Indulging her cinephile tendencies, Annie looked to film for inspiration for the album. Lead single ‘American Cars’ combines Chromatics-esque atmospherics with lyrics drawing on David Cronenburg’s controversial thriller Crash. ‘The Bomb’ begins with muted, piano chords in the style of Angelo Badalamenti’s film soundtracks (later in the track she samples dialogue from the 1988 disaster movie Miracle Mile). And ‘Mermaid Dreams’ is a fever dream as if scored by Vangelis.
“I was definitely the kid that wanted to watch all these creepy films while the rest of my friends were too scared,” Annie laughs when I point out the sinister nature of some of her reference points. “I always loved The Wicker Man and these interesting, strange psychological thrillers from the 1960s and 1970s as well.”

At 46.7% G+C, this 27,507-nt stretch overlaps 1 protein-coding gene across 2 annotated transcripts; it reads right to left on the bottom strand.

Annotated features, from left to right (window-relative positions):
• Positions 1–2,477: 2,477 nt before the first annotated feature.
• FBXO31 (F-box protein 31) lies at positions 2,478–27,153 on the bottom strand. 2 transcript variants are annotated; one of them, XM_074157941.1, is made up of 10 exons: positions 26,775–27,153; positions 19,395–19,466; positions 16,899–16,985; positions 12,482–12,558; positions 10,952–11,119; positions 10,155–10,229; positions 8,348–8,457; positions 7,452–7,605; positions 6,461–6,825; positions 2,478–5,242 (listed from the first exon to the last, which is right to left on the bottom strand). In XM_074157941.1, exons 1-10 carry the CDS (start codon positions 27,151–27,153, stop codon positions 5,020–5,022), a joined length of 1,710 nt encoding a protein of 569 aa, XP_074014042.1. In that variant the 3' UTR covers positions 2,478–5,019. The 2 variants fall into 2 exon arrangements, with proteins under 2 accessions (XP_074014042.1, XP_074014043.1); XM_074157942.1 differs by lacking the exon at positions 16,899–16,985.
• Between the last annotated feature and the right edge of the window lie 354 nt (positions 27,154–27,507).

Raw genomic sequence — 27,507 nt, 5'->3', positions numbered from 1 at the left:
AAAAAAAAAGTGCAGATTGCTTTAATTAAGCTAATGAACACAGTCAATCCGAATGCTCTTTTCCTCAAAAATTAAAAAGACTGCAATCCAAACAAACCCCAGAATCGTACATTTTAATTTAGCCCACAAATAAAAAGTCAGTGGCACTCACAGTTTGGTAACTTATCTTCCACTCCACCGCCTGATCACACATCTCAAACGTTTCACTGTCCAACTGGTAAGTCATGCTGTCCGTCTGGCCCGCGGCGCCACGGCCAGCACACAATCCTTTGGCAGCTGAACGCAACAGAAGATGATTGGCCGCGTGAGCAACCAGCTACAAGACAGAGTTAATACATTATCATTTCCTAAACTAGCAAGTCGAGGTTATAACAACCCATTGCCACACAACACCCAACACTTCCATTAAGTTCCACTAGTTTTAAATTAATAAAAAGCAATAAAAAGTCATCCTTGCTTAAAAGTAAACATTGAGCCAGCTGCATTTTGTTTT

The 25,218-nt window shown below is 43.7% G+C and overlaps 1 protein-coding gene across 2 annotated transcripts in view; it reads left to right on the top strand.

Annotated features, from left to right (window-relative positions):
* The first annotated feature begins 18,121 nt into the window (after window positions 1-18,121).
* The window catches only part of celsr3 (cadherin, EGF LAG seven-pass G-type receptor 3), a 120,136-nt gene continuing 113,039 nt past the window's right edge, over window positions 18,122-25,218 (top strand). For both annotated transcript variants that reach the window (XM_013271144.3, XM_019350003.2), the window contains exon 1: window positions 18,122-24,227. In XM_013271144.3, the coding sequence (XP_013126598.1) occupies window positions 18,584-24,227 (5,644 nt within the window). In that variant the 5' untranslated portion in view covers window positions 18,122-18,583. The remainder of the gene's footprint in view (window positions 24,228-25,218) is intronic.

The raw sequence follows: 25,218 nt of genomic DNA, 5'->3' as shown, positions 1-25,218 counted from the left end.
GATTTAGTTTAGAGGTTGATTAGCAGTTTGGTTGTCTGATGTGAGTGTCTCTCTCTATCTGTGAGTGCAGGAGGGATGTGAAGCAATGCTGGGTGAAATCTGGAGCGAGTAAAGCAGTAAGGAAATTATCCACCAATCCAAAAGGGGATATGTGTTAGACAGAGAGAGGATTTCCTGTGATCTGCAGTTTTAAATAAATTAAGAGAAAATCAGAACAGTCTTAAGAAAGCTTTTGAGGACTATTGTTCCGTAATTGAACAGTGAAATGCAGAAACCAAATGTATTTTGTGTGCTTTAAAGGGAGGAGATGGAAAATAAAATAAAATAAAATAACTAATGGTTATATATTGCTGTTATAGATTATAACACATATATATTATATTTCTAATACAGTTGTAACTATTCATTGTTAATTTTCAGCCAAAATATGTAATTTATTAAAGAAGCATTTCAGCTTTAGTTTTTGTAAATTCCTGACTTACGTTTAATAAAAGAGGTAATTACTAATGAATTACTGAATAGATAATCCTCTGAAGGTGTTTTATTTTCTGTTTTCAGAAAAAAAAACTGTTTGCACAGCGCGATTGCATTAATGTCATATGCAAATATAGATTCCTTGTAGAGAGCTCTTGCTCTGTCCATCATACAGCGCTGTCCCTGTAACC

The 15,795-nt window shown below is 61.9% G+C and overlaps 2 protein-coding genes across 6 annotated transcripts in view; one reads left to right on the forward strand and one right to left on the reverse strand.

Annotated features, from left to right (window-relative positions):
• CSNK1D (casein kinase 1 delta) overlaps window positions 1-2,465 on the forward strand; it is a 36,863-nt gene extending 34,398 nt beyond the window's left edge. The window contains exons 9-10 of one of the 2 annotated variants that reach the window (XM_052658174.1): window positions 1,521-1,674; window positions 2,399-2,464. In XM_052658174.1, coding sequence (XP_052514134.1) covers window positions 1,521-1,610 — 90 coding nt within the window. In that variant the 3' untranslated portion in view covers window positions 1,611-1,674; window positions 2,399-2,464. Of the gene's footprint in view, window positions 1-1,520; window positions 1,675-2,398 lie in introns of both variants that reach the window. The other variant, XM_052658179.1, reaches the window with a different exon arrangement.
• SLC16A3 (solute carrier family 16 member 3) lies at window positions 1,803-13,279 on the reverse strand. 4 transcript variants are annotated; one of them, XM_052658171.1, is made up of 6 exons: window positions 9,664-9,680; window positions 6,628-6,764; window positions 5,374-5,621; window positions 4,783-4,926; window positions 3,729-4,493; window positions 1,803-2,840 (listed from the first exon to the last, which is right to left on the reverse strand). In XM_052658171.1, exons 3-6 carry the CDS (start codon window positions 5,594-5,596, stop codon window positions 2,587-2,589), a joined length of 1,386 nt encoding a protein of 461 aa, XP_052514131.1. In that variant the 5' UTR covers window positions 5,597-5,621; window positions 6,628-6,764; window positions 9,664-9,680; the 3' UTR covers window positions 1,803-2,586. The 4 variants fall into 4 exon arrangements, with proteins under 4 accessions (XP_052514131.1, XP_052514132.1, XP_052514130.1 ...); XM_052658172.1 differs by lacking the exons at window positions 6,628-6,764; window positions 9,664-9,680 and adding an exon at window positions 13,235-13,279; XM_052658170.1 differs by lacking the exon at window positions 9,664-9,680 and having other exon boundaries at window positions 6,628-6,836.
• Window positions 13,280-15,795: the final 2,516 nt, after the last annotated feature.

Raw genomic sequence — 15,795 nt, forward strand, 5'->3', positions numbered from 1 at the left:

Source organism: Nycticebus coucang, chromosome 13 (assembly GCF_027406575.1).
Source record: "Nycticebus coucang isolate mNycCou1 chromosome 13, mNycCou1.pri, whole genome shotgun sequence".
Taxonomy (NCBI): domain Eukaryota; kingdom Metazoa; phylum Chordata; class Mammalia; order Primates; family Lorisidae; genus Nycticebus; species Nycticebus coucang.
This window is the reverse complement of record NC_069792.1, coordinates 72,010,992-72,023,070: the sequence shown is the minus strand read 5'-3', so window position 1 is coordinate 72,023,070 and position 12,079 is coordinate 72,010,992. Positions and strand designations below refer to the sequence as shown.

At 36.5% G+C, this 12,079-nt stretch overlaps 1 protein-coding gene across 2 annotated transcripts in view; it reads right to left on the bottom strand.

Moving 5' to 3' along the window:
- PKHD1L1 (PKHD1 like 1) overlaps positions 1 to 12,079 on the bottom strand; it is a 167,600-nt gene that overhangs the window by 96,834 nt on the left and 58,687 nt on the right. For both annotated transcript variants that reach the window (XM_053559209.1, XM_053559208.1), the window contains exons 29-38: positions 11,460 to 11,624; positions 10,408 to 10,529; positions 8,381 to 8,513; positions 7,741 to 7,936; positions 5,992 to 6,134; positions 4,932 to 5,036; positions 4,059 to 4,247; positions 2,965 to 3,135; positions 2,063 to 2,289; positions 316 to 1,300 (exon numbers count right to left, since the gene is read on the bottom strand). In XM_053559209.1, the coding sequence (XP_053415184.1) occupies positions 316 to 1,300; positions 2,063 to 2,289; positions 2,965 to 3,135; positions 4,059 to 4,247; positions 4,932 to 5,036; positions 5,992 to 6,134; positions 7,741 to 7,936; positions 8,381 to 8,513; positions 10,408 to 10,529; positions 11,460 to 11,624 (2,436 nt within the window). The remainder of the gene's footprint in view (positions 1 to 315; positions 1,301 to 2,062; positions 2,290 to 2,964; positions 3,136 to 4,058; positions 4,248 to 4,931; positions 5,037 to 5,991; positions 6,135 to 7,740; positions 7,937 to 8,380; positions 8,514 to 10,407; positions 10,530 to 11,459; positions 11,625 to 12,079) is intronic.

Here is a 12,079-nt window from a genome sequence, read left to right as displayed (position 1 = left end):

But there is plenty of warmth on the album. ‘The Streets Where I Belong’ is a wistful, 1980s-inspired bop written for her former partnerTore Kroknes, who died from a congenital heart defect in 2001. Both the sax-flecked ‘Forever 92’ and the comparatively minimalist ‘In Heaven’ find Annie reminiscing about formative romances. As she explains, this newfound predilection towards nostalgia for her youth is not only inspired by her recent move back to Bergen – the city in which she grew up – but by having children of her own.
“You get much more sensitive when you become a parent. It’s not all [about] yourself. You actually have others to think about, and you worry much more. With that, and moving here from Berlin, I felt like I was closing a chapter and opening up something new. I was looking back and then looking towards the future, and considering the cyclical nature of everything.”
Sonically, there’s been a maturation too. “When I made music before I felt like it was more connected to clubs and going out. But [with this album] we didn’t want to do a club album or anything that was more dancey. It’s more relaxed and maybe more suited to staying home after you’ve been out; to going home by yourself and listening to music and thinking about things you’ve been going through. It’s definitely a bit more introverted.”